Great Leaders Develop Via Relationships with Self and Others
I saw an interesting tweet from Dan Rockwell (@LeadershipFreak on Twitter) yesterday.
“Find harmony within yourself before looking for alignment with others.”
It caught my attention and I thought, hmm…wouldn’t that mean you might spend not so much time with people? So I tweeted back, ” I saw your tip about finding harmony. Wouldn’t that be lifelong quest? Not sure can’t happen in tandem”
Most people spend a good portion or all of their lives seeking to understand themselves better. Leadership is a relational journey. It can be a journey to get to a position where you are in a one-up position over others. That may not be the most pro-social relationship but it does exist. For others, the key is being compassionate and competent in having the difficult conversations.
Great leadership comes from developing one’s maturity. Things like developing patience and knowing that one’s outlook and mood can encourage or limit the productivity and morale of the staff. But the more I think about it, the more it seems that time and experience season us as leaders. We see our foibles and warts when we bounce off other people. But it isn’t necessarily a negative. Sure, in the moment, it might be an unpleasant lesson about ourselves. But we wouldn’t see things so clearly without people stopping us in our tracks.
Managing conflict may be the greatest test of how leaders manage relationships.
Those moments that show us our foibles and warts are moments of opportunity. We might continue to relate to others as if they are the crazy ones who should listen better, stop questioning us or generally stop being so stupid. And…this is information for our relationship tendencies in general.
The greater challenge lies in taking a moment to look at ourselves with clearer eyes. Maybe this is where Dan Rockwell was really going with his tweet. When we hit that bump in our relationship with someone and there is conflict, it often triggers our emotions. These triggers may be due to someone violating our value system, old hurts or even insecurities about our current identity and competence.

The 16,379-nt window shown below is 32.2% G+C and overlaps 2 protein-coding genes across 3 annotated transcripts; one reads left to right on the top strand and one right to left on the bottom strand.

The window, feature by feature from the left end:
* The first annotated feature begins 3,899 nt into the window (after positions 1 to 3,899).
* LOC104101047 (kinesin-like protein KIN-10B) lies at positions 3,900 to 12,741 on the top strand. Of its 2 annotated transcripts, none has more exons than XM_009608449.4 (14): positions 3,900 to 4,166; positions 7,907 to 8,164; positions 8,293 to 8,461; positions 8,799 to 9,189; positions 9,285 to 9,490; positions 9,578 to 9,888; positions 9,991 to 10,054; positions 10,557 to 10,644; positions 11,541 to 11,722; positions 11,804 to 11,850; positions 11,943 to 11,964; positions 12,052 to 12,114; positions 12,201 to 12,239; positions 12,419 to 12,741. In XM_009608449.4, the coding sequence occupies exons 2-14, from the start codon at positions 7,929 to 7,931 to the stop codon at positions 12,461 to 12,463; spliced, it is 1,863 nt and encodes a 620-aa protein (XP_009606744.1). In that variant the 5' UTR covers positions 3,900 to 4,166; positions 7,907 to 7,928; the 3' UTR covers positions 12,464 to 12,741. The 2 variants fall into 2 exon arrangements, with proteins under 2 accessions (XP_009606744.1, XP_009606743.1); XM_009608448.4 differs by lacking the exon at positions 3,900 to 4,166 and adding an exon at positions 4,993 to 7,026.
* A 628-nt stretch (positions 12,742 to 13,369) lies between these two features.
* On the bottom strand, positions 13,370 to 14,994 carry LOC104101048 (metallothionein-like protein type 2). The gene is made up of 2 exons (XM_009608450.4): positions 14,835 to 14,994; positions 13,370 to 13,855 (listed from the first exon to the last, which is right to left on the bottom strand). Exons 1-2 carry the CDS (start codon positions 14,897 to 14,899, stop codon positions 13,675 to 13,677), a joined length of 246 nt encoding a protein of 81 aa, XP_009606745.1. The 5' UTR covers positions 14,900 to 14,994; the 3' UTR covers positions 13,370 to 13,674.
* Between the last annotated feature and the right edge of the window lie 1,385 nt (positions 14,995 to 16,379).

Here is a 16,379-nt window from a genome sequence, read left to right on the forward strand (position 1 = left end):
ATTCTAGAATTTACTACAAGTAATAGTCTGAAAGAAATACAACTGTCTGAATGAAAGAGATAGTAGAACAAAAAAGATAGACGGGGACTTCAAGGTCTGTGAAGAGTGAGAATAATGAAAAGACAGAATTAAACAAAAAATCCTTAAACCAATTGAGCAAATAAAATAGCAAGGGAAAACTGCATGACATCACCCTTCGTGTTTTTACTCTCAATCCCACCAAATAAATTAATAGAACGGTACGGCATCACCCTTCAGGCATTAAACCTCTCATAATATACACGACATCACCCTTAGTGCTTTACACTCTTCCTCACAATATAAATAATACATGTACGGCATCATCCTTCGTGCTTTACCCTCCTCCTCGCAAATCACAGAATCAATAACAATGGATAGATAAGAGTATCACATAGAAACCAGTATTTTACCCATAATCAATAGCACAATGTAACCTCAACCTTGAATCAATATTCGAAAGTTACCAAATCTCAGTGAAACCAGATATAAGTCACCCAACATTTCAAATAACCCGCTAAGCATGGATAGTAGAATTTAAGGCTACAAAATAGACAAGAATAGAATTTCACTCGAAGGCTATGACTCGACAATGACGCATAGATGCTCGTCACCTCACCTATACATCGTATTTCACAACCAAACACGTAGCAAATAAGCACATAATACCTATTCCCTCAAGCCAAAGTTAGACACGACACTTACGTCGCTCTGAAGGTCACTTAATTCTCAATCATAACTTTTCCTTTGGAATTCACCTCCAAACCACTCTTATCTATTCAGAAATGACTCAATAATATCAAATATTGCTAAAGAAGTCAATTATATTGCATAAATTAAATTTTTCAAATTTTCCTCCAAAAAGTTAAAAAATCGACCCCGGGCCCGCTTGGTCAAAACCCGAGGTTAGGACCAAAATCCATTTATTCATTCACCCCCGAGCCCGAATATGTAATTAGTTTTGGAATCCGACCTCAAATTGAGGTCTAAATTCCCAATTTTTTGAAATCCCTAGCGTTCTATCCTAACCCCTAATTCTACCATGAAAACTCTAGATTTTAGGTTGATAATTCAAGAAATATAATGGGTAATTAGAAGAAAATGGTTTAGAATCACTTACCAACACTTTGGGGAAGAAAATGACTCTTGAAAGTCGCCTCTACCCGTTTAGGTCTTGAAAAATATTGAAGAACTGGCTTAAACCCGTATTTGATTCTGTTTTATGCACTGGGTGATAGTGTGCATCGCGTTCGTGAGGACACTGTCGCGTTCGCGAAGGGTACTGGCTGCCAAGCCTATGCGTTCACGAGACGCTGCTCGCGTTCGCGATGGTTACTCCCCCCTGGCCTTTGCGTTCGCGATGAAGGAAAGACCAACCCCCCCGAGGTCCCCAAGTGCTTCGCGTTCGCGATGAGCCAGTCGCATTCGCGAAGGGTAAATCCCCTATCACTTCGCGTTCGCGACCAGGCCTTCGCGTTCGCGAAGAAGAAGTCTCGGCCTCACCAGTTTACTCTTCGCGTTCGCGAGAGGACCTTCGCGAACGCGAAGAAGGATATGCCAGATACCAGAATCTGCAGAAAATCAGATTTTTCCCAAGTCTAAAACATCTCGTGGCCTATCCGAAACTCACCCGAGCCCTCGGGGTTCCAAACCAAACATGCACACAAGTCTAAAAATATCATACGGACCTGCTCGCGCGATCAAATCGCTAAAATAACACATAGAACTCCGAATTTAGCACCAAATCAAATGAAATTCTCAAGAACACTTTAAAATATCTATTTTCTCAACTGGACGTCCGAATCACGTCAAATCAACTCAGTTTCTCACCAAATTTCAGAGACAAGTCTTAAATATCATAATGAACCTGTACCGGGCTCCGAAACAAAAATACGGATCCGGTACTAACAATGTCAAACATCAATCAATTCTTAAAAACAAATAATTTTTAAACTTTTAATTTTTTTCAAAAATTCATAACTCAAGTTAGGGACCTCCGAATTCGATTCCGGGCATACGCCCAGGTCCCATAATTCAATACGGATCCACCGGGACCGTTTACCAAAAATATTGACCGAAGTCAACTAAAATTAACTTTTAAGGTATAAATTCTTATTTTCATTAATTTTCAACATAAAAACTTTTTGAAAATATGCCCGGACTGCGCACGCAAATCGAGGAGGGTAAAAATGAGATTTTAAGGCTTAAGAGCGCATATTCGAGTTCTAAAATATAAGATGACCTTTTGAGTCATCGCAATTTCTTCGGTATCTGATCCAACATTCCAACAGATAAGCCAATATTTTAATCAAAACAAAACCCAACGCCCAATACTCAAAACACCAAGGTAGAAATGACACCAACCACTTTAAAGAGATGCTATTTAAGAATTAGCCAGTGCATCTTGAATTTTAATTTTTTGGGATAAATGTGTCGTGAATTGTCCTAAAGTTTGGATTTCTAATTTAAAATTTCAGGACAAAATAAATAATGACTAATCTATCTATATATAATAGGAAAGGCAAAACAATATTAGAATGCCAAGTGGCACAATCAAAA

We have certain ideas about who we are and how people see us. Some conflictual relationships seem to make us act in immature and/or irrational ways. When our perceptions about ourselves are contradicted, it creates cognitive dissonance. As in, “I know I should be better than this but that person makes me (crazy, spiteful or…).” Finding harmony within ourselves is about recognizing and alleviating the cognitive dissonance.
Is seeking harmony within ourselves done in a vacuum?
The most difficult person you have a relationship with is perhaps one of your greatest teachers. It is often said that leadership is more about character and beliefs than it is about what you do. Your actions manifest your character and beliefs. Small business owners tend to have greater access to their staff which means there is a greater chance to enhance or lessen relationships. When we seek harmony within ourselves, we must use our compassion, understanding and forgiveness. It becomes part of the process to decide what to hold onto and what to let go of. This switches our cognitive dissonance to cognitive resonance. As leaders, we can now respond to conflict with the wisdom of when to be flexible and when to hold firm.
But…this takes practice and, fortunately or unfortunately, relationships with other people to illuminate where we are more adept and where we need more practice.This is the journey of leadership.
What helps you create harmony within you?
How does that affect the relationships you have with direct reports and/or peers?
Besides conflict, when would you discover insights about how you lead others?
About the author: I’m Elli St.George Godfrey, a small business coach and trainer who guides established small business owners to be comfortable in their own skin. I have a deep appreciation for learning and understanding my client’s business style and culture. Whether you are expanding in your own backyard or into another country, my 3 keys coaching process helps clients move from being excited about a new business opportunity to having the tools to make it actually happen. Curious? Schedule your complimentary coaching session here.